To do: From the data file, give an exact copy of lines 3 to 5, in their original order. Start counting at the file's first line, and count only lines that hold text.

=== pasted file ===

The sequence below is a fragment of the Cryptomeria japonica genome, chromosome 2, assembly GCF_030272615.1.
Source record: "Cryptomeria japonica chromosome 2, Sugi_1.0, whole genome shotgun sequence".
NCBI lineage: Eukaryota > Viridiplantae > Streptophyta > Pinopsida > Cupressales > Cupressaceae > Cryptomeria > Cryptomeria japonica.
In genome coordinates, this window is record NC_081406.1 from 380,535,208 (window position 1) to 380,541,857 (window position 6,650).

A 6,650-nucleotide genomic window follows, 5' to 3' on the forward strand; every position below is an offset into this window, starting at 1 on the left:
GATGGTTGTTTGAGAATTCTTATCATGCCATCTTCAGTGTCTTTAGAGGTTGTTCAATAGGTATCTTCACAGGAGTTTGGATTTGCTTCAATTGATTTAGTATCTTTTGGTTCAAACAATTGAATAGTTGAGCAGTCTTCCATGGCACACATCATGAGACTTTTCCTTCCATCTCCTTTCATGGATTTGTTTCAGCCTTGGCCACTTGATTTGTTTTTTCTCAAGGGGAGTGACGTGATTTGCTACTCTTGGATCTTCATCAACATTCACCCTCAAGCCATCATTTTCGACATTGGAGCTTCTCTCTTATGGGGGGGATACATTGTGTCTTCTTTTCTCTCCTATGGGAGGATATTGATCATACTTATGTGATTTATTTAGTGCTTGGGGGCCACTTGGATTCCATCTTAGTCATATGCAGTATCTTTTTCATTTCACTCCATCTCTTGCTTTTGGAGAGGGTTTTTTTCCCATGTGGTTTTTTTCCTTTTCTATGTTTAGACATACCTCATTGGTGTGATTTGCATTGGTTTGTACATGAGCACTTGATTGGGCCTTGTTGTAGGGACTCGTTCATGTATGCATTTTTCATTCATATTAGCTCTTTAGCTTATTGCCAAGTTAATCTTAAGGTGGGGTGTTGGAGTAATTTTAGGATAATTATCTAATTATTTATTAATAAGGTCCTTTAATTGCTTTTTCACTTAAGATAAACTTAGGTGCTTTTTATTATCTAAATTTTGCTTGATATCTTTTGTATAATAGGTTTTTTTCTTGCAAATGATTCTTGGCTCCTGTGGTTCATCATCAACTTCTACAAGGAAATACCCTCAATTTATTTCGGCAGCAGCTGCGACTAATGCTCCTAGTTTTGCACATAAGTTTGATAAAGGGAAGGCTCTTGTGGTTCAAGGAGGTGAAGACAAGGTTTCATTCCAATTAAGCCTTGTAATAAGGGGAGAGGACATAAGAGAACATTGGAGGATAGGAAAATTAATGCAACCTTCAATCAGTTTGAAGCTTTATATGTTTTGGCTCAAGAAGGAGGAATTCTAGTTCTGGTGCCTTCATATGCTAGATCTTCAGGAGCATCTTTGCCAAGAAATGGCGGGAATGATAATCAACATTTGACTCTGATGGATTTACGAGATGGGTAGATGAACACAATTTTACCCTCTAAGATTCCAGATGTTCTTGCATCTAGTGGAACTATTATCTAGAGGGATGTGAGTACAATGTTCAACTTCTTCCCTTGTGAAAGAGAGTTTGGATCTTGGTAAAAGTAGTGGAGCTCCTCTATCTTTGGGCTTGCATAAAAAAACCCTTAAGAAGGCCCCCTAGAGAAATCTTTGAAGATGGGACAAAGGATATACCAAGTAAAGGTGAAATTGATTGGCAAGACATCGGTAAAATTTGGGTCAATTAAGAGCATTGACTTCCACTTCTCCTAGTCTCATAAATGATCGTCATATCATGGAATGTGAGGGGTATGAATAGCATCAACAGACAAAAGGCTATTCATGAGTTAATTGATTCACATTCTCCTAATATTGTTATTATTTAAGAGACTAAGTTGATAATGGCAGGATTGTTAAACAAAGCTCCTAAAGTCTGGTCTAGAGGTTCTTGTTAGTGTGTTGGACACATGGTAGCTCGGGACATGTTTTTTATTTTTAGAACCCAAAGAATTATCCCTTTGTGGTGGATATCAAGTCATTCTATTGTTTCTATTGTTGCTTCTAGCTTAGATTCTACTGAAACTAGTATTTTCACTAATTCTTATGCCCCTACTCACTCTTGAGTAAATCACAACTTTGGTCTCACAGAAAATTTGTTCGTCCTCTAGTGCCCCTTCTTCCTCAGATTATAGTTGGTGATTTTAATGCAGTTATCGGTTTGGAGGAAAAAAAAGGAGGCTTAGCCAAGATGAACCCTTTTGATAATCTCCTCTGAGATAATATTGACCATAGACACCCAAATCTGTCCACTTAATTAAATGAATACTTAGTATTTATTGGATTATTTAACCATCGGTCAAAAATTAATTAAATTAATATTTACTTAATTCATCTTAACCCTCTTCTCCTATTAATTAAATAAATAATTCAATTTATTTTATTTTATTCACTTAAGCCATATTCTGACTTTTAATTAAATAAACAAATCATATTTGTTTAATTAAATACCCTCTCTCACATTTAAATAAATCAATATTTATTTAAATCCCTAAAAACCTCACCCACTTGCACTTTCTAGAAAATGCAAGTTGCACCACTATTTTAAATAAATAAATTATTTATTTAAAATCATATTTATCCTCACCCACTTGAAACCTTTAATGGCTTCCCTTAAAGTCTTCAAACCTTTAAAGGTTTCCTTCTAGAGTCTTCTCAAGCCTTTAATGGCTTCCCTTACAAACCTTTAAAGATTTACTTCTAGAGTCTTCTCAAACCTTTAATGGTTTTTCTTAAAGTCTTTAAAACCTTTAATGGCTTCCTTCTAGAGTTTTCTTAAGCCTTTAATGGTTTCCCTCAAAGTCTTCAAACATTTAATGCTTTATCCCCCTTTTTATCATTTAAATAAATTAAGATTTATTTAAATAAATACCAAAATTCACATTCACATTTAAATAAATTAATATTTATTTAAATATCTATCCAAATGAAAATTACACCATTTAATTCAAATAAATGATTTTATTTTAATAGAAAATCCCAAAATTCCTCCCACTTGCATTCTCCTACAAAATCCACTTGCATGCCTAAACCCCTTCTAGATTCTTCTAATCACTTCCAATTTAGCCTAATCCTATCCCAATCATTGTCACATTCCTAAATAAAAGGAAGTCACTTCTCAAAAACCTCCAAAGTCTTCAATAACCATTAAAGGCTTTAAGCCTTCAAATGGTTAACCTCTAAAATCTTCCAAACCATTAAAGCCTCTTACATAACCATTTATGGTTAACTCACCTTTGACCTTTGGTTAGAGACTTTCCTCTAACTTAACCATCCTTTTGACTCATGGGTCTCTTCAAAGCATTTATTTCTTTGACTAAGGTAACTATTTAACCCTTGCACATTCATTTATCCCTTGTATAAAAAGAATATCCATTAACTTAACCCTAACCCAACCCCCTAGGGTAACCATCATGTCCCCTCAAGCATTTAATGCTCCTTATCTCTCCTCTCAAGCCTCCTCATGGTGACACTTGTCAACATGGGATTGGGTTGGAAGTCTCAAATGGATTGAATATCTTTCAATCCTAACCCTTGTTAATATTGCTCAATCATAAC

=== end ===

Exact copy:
NCBI lineage: Eukaryota > Viridiplantae > Streptophyta > Pinopsida > Cupressales > Cupressaceae > Cryptomeria > Cryptomeria japonica.
In genome coordinates, this window is record NC_081406.1 from 380,535,208 (window position 1) to 380,541,857 (window position 6,650).

A 6,650-nucleotide genomic window follows, 5' to 3' on the forward strand; every position below is an offset into this window, starting at 1 on the left: